Abstract: Coherent control of quantum dynamics is key to a multitude of fundamental studies and applications1. In the visible or longer-wavelength domains, near-resonant light fields have become the primary tool with which to control electron dynamics2. Recently, coherent control in the extreme-ultraviolet range was demonstrated3, with a few-attosecond temporal resolution of the phase control. At hard-X-ray energies (above 5--10 kiloelectronvolts), Mössbauer nuclei feature narrow nuclear resonances due to their recoilless absorption and emission of light, and spectroscopy of these resonances is widely used to study the magnetic, structural and dynamical properties of matter4,5. It has been shown that the power and scope of Mössbauer spectroscopy can be greatly improved using various control techniques6--16. However, coherent control of atomic nuclei using suitably shaped near-resonant X-ray fields remains an open challenge. Here we demonstrate such control, and use the tunable phase between two X-ray pulses to switch the nuclear exciton dynamics between coherent enhanced excitation and coherent enhanced emission. We present a method of shaping single pulses delivered by state-of-the-art X-ray facilities into tunable double pulses, and demonstrate a temporal stability of the phase control on the few-zeptosecond timescale. Our results unlock coherent optical control for nuclei, and pave the way for nuclear Ramsey spectroscopy17 and spin-echo-like techniques, which should not only advance nuclear quantum optics18, but also help to realize X-ray clocks and frequency standards19. In the long term, we envision time-resolved studies of nuclear out-of-equilibrium dynamics, which is a long-standing challenge in Mössbauer science20.
Abstract: Bessel beams are remarkable since they do not diverge. Accordingly, they have numerous applications ranging from precision laser micro-machining to laser particle acceleration. We demonstrate a novel approach for generating long-range Gauss-Bessel beams. A ring-shaped beam is produced by imprinting a vortex with high topological charge in a Gaussian beam. The phase singularities are thereafter removed and the ring-shaped beam focused/Fourier-transformed by a thin lens. This results in a remarkably good realization of a Gauss- Bessel beam. Divergence angles in the microradian range and Gauss-Bessel beam lengths up to 2.5 m behind the focal plane of the lens are demonstrated.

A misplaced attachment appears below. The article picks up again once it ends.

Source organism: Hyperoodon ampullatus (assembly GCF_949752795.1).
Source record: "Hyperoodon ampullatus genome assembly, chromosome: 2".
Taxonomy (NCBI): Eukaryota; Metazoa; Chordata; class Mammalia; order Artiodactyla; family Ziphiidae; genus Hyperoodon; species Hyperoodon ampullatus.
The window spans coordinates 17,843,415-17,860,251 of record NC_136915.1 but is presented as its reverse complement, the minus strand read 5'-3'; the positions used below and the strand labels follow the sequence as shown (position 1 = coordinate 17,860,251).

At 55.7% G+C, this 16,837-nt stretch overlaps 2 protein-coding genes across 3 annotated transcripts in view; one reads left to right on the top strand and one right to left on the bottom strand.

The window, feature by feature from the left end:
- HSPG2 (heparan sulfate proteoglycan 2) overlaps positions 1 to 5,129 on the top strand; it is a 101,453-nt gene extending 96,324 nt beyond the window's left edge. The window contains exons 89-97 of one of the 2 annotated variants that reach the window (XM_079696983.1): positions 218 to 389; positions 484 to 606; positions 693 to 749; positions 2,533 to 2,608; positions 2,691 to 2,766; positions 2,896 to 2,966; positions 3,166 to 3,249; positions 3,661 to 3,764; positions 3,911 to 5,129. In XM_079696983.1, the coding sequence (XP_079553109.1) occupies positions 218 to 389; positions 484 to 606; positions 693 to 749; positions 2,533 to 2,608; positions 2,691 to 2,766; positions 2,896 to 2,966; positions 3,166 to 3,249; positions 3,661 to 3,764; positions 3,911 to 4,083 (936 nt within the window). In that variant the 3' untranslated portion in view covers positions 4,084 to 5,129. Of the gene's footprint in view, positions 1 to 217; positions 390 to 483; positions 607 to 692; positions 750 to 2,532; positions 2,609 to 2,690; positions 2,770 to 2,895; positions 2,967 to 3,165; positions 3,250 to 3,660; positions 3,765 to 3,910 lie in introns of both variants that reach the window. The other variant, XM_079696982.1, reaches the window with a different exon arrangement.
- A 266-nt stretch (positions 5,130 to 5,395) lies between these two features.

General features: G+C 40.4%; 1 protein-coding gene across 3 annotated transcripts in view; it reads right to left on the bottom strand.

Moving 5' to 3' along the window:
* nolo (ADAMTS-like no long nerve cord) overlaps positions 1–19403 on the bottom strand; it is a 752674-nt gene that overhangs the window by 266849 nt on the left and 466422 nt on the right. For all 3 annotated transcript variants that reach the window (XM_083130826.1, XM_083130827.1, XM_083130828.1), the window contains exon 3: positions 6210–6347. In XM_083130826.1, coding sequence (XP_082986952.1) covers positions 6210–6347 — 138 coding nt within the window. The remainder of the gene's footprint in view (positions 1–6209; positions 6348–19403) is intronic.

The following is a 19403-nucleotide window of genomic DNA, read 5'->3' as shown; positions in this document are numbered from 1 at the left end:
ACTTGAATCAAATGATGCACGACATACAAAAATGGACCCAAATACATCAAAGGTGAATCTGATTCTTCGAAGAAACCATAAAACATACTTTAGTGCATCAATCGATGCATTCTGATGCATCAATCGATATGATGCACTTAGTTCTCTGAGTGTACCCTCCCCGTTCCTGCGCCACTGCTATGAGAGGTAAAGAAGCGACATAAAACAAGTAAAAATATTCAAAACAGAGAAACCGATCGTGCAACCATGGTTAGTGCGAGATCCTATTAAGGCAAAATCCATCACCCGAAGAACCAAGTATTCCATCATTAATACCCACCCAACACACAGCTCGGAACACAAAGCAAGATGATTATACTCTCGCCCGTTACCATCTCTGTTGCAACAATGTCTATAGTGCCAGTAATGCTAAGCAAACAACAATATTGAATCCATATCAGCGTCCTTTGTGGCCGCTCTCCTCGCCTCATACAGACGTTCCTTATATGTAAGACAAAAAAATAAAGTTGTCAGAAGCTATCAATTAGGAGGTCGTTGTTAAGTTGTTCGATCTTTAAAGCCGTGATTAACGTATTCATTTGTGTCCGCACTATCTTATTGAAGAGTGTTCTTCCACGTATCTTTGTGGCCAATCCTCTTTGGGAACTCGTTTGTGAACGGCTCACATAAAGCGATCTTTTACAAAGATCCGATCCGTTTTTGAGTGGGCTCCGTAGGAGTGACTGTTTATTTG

Abstract: This paper reports on nonlinear spectral broadening of 1.1ps pulses in a gas-filled multi-pass cell to generate sub-100fs optical pulses at 1030nm and 515nm at pulse energies of 0.8mJ and 225\textdollar µ \textdollar J, respectively, for pump--probe experiments at the free-electron laser FLASH. Combining a 100kHz Yb:YAG laser with\textasciitilde 180W in-burst average power and a post-compression platform enables reaching simultaneously high average powers and short pulse durations for high-repetition-rate FEL pump--probe experiments.
Abstract: This work presents the improvements in the design and testing of polarimeters based on channel-cut crystals for nuclear resonant scattering experiments at the 14.4 keV resonance of Fe-57. By using four asymmetric reflections at asymmetry angles of alpha(1) = -28 degrees, alpha(2) = 28 degrees, alpha(3) = -28 degrees and alpha(4) = 28 degrees, the degree of polarization purity could be improved to 2.2 x 10(-9). For users, an advanced polarimeter without beam offset is now available at beamline P01 of the storage ring PETRA III.
Abstract: Dichroism is one of the most important optical effects in both the visible and the X-ray range. Besides absorption, scattering can also contribute to dichroism. This paper demonstrates that, based on the example of polyimide, materials can show tiny dichroism even far from electronic resonances due to scattering. Although the effect is small, it can lead to a measurable polarization change and might have influence on highly sensitive polarimetric experiments.